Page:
Emilie Fairbanks, a lawyer who runs a small landlord-tenant law practice in Washington, D.C., used a Zirtual assistant for three years before waking up to an email that said the company was no more. Fairbanks panicked. She changed the passwords her assistant used, got a new credit card and ran damage control with clients who were used to emailing her assistant directly - and now were seeing their emails bounce back. It was disruptive, and Fairbanks worried it made her look unprofessional.
"It really has made me less willing to use other startup services," she said.
Still, for entrepreneurs, failure is nearly a Silicon Valley rite of passage.
"The cost of failure has gone down pretty dramatically ... and that's a good thing in some respects, but that's also a bad thing," said Harvard Business School professor and startup expert Shikhar Ghosh. "It creates a certain recklessness."
Digital publishing company Mode Media, which was valued at $1 billion and rumored to be on the verge of an initial public offering a few years ago, became another Silicon Valley casualty last month. Mode struck advertising deals between bloggers and third-party companies, posting ads on the blogs and doling out cash to the bloggers. When Mode shut down, many of those bloggers claimed they were owed thousands of dollars.
"I'll be honest, I cried," parenting blogger Jeanine Macintosh, of Toronto, wrote in an email. She says Mode owes her almost $1,300 - a chunk of cash that could feed her large family for three weeks. "I just had baby number seven ... and count on every cent I do make from my blog."
Sometimes the money runs out for employees, too. In a scathing blog post in August about an anonymous startup later revealed as WrkRiot, former employee Penny Kim described waiting for paychecks that never came as the company's funds dried up and the founder made empty promises.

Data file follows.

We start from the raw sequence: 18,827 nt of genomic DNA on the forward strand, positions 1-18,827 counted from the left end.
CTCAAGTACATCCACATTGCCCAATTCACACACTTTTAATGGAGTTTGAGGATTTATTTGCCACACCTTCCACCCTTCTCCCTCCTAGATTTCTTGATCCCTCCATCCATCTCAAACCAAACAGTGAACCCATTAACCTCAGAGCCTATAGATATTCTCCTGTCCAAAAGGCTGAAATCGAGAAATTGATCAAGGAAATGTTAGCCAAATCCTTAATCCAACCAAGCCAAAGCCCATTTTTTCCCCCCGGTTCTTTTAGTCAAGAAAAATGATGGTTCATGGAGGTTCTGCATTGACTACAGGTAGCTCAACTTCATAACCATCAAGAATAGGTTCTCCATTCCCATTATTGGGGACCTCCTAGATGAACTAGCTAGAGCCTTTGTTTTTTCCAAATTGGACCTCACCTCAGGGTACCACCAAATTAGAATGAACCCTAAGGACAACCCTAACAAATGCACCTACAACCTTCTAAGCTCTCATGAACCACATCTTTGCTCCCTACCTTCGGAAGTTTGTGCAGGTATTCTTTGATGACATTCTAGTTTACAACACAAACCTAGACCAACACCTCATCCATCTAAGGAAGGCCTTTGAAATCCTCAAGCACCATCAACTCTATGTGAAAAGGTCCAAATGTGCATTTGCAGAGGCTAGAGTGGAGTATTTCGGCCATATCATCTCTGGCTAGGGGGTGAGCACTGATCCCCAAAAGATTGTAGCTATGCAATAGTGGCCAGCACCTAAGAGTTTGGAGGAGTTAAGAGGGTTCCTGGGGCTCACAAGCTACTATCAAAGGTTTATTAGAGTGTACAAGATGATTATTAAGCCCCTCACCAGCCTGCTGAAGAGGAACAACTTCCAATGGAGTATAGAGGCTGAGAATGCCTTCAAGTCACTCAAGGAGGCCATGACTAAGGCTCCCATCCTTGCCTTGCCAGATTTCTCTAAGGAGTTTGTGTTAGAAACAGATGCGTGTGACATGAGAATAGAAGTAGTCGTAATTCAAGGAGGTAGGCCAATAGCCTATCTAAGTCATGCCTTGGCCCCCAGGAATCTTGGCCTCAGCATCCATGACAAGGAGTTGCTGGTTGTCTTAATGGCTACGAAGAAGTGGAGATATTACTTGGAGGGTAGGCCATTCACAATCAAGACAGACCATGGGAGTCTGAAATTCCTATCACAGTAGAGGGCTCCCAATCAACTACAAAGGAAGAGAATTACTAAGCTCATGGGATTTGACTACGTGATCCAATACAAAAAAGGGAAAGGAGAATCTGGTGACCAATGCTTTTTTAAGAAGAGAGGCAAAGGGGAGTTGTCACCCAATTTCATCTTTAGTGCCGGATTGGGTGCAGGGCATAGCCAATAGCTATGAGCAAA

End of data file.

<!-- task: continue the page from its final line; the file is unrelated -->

It's not an uncommon complaint in Silicon Valley. Founders frequently put off paying employees as they wait out their next round of funding, even though the practice is illegal, said employment attorney Sebastian Miller. And if that funding falls through, often there's no money left to pay those back wages.
Ghosh estimates that between 70 and 75 percent of venture-backed startups don't return the money investors put in - and of those, more than half return nothing. Venture capital database CB Insights tracked more than 1,000 startups that raised seed rounds in 2009 and 2010, and found that by the end of 2015, less than half secured a second round of funding. Just 22 percent achieved a sale or IPO, and 1 percent reached a value of $1 billion.
Startups may fail because there's no market for their service or product, their technology doesn't work or because they grow too quickly or too slowly. But personality also comes into play - entrepreneurs tend to have an appetite for risk, an elevated level of self-confidence and a tendency toward aggression, Freeman said. Those qualities can be effective in business, but they also can make a founder unwilling to compromise or listen to his or her board - factors that can lead to a company's implosion.
Those personality traits also may be what keep some bruised and battered entrepreneurs coming back for more. After Zirtual crashed, Donovan considered jobs at large corporations. But in the end she signed on as chief operating officer at Roam, a startup that rents international co-living spaces.
"At the end of the day," she said, "I'd much rather do something that's a little high risk and really, really love what I'm doing."
©2016 The Mercury News (San Jose, Calif.)